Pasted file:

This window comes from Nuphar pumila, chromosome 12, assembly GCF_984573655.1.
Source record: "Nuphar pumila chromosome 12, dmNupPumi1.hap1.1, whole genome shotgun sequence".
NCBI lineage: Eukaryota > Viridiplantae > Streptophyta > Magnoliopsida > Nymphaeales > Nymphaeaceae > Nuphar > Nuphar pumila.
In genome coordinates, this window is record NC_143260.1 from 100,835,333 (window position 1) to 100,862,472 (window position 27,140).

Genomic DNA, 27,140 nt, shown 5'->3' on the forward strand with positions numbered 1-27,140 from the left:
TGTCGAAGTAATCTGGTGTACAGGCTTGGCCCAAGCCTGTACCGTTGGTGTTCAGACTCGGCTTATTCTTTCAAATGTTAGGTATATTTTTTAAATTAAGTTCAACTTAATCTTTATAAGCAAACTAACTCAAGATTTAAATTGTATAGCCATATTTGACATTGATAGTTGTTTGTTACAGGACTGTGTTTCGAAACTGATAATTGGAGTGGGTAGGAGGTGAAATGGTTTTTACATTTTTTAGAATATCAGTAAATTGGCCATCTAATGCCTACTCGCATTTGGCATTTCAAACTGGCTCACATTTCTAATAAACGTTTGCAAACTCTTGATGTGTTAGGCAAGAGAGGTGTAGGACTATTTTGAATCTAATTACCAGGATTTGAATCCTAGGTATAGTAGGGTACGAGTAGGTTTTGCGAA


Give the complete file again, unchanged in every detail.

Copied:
This window comes from Nuphar pumila, chromosome 12, assembly GCF_984573655.1.
Source record: "Nuphar pumila chromosome 12, dmNupPumi1.hap1.1, whole genome shotgun sequence".
NCBI lineage: Eukaryota > Viridiplantae > Streptophyta > Magnoliopsida > Nymphaeales > Nymphaeaceae > Nuphar > Nuphar pumila.
In genome coordinates, this window is record NC_143260.1 from 100,835,333 (window position 1) to 100,862,472 (window position 27,140).

Genomic DNA, 27,140 nt, shown 5'->3' on the forward strand with positions numbered 1-27,140 from the left:
TGTCGAAGTAATCTGGTGTACAGGCTTGGCCCAAGCCTGTACCGTTGGTGTTCAGACTCGGCTTATTCTTTCAAATGTTAGGTATATTTTTTAAATTAAGTTCAACTTAATCTTTATAAGCAAACTAACTCAAGATTTAAATTGTATAGCCATATTTGACATTGATAGTTGTTTGTTACAGGACTGTGTTTCGAAACTGATAATTGGAGTGGGTAGGAGGTGAAATGGTTTTTACATTTTTTAGAATATCAGTAAATTGGCCATCTAATGCCTACTCGCATTTGGCATTTCAAACTGGCTCACATTTCTAATAAACGTTTGCAAACTCTTGATGTGTTAGGCAAGAGAGGTGTAGGACTATTTTGAATCTAATTACCAGGATTTGAATCCTAGGTATAGTAGGGTACGAGTAGGTTTTGCGAA